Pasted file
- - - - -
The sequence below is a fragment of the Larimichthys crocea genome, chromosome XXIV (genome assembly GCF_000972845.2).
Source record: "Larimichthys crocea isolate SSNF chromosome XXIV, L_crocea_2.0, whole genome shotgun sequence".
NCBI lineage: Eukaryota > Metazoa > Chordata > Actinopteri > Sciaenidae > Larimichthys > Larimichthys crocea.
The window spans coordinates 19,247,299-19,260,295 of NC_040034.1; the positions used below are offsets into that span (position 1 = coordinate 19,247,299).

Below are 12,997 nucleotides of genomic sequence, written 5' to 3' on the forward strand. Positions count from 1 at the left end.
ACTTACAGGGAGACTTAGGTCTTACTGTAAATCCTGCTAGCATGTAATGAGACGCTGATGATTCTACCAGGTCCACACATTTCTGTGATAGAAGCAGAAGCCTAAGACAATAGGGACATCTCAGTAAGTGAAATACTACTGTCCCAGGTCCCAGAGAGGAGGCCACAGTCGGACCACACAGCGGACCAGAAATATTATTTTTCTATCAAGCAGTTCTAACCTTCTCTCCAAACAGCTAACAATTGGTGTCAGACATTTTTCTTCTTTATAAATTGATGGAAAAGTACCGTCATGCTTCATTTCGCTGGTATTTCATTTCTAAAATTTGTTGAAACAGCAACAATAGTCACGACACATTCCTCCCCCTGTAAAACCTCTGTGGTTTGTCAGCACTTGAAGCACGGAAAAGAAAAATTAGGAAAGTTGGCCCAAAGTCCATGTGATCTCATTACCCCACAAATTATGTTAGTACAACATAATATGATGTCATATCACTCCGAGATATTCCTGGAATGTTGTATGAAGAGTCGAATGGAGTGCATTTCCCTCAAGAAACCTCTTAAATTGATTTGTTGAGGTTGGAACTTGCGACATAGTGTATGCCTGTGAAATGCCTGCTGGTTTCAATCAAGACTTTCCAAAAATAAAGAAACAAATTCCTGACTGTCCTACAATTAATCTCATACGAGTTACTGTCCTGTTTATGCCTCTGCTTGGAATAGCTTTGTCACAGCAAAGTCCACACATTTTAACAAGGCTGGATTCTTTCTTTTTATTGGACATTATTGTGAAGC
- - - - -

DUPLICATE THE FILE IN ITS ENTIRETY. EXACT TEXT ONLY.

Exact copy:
The sequence below is a fragment of the Larimichthys crocea genome, chromosome XXIV (genome assembly GCF_000972845.2).
Source record: "Larimichthys crocea isolate SSNF chromosome XXIV, L_crocea_2.0, whole genome shotgun sequence".
NCBI lineage: Eukaryota > Metazoa > Chordata > Actinopteri > Sciaenidae > Larimichthys > Larimichthys crocea.
The window spans coordinates 19,247,299-19,260,295 of NC_040034.1; the positions used below are offsets into that span (position 1 = coordinate 19,247,299).

Below are 12,997 nucleotides of genomic sequence, written 5' to 3' on the forward strand. Positions count from 1 at the left end.
ACTTACAGGGAGACTTAGGTCTTACTGTAAATCCTGCTAGCATGTAATGAGACGCTGATGATTCTACCAGGTCCACACATTTCTGTGATAGAAGCAGAAGCCTAAGACAATAGGGACATCTCAGTAAGTGAAATACTACTGTCCCAGGTCCCAGAGAGGAGGCCACAGTCGGACCACACAGCGGACCAGAAATATTATTTTTCTATCAAGCAGTTCTAACCTTCTCTCCAAACAGCTAACAATTGGTGTCAGACATTTTTCTTCTTTATAAATTGATGGAAAAGTACCGTCATGCTTCATTTCGCTGGTATTTCATTTCTAAAATTTGTTGAAACAGCAACAATAGTCACGACACATTCCTCCCCCTGTAAAACCTCTGTGGTTTGTCAGCACTTGAAGCACGGAAAAGAAAAATTAGGAAAGTTGGCCCAAAGTCCATGTGATCTCATTACCCCACAAATTATGTTAGTACAACATAATATGATGTCATATCACTCCGAGATATTCCTGGAATGTTGTATGAAGAGTCGAATGGAGTGCATTTCCCTCAAGAAACCTCTTAAATTGATTTGTTGAGGTTGGAACTTGCGACATAGTGTATGCCTGTGAAATGCCTGCTGGTTTCAATCAAGACTTTCCAAAAATAAAGAAACAAATTCCTGACTGTCCTACAATTAATCTCATACGAGTTACTGTCCTGTTTATGCCTCTGCTTGGAATAGCTTTGTCACAGCAAAGTCCACACATTTTAACAAGGCTGGATTCTTTCTTTTTATTGGACATTATTGTGAAGC